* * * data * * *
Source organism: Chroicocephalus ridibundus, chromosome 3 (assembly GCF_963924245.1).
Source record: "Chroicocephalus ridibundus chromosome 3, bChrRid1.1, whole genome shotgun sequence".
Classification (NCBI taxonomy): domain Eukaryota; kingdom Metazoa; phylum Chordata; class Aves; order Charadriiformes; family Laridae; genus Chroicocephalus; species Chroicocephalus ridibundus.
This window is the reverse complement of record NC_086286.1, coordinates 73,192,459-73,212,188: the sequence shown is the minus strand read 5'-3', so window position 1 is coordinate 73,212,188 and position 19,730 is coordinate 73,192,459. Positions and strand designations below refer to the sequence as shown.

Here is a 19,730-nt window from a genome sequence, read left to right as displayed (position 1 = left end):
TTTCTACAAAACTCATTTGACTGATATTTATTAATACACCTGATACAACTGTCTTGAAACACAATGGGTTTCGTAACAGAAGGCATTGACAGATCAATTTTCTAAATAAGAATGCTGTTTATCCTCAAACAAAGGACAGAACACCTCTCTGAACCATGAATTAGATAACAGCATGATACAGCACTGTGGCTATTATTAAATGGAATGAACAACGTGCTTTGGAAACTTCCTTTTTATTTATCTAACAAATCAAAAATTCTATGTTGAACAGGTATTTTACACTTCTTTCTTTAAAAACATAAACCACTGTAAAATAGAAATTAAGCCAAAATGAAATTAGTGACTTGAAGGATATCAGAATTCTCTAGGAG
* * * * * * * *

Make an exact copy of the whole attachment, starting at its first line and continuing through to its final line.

Source organism: Chroicocephalus ridibundus, chromosome 3 (assembly GCF_963924245.1).
Source record: "Chroicocephalus ridibundus chromosome 3, bChrRid1.1, whole genome shotgun sequence".
Classification (NCBI taxonomy): domain Eukaryota; kingdom Metazoa; phylum Chordata; class Aves; order Charadriiformes; family Laridae; genus Chroicocephalus; species Chroicocephalus ridibundus.
This window is the reverse complement of record NC_086286.1, coordinates 73,192,459-73,212,188: the sequence shown is the minus strand read 5'-3', so window position 1 is coordinate 73,212,188 and position 19,730 is coordinate 73,192,459. Positions and strand designations below refer to the sequence as shown.

Here is a 19,730-nt window from a genome sequence, read left to right as displayed (position 1 = left end):
TTTCTACAAAACTCATTTGACTGATATTTATTAATACACCTGATACAACTGTCTTGAAACACAATGGGTTTCGTAACAGAAGGCATTGACAGATCAATTTTCTAAATAAGAATGCTGTTTATCCTCAAACAAAGGACAGAACACCTCTCTGAACCATGAATTAGATAACAGCATGATACAGCACTGTGGCTATTATTAAATGGAATGAACAACGTGCTTTGGAAACTTCCTTTTTATTTATCTAACAAATCAAAAATTCTATGTTGAACAGGTATTTTACACTTCTTTCTTTAAAAACATAAACCACTGTAAAATAGAAATTAAGCCAAAATGAAATTAGTGACTTGAAGGATATCAGAATTCTCTAGGAG